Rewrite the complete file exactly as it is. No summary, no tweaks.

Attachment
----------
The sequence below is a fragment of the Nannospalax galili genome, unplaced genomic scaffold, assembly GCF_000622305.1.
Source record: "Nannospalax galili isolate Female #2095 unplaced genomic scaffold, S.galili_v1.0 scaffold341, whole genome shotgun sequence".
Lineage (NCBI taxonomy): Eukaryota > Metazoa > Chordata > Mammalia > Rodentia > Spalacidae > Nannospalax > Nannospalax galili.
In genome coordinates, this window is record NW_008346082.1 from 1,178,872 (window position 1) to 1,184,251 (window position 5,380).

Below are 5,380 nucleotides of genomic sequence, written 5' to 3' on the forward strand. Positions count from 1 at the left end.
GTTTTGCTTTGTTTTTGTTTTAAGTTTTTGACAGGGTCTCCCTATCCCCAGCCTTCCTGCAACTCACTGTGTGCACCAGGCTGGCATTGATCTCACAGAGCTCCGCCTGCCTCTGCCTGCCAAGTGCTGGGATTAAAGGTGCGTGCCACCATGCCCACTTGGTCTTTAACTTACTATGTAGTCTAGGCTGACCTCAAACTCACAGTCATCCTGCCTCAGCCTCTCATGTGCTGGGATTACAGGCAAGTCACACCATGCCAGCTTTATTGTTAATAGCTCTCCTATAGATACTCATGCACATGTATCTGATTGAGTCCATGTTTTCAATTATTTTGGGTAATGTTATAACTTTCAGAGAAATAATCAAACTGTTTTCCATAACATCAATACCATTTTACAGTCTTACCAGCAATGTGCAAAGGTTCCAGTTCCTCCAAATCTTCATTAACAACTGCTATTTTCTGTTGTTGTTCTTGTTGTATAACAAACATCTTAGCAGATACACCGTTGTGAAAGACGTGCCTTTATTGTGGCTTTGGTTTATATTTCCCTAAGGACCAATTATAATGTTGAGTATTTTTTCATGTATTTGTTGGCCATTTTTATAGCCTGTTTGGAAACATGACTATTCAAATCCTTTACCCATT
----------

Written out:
The sequence below is a fragment of the Nannospalax galili genome, unplaced genomic scaffold, assembly GCF_000622305.1.
Source record: "Nannospalax galili isolate Female #2095 unplaced genomic scaffold, S.galili_v1.0 scaffold341, whole genome shotgun sequence".
Lineage (NCBI taxonomy): Eukaryota > Metazoa > Chordata > Mammalia > Rodentia > Spalacidae > Nannospalax > Nannospalax galili.
In genome coordinates, this window is record NW_008346082.1 from 1,178,872 (window position 1) to 1,184,251 (window position 5,380).

Below are 5,380 nucleotides of genomic sequence, written 5' to 3' on the forward strand. Positions count from 1 at the left end.
GTTTTGCTTTGTTTTTGTTTTAAGTTTTTGACAGGGTCTCCCTATCCCCAGCCTTCCTGCAACTCACTGTGTGCACCAGGCTGGCATTGATCTCACAGAGCTCCGCCTGCCTCTGCCTGCCAAGTGCTGGGATTAAAGGTGCGTGCCACCATGCCCACTTGGTCTTTAACTTACTATGTAGTCTAGGCTGACCTCAAACTCACAGTCATCCTGCCTCAGCCTCTCATGTGCTGGGATTACAGGCAAGTCACACCATGCCAGCTTTATTGTTAATAGCTCTCCTATAGATACTCATGCACATGTATCTGATTGAGTCCATGTTTTCAATTATTTTGGGTAATGTTATAACTTTCAGAGAAATAATCAAACTGTTTTCCATAACATCAATACCATTTTACAGTCTTACCAGCAATGTGCAAAGGTTCCAGTTCCTCCAAATCTTCATTAACAACTGCTATTTTCTGTTGTTGTTCTTGTTGTATAACAAACATCTTAGCAGATACACCGTTGTGAAAGACGTGCCTTTATTGTGGCTTTGGTTTATATTTCCCTAAGGACCAATTATAATGTTGAGTATTTTTTCATGTATTTGTTGGCCATTTTTATAGCCTGTTTGGAAACATGACTATTCAAATCCTTTACCCATT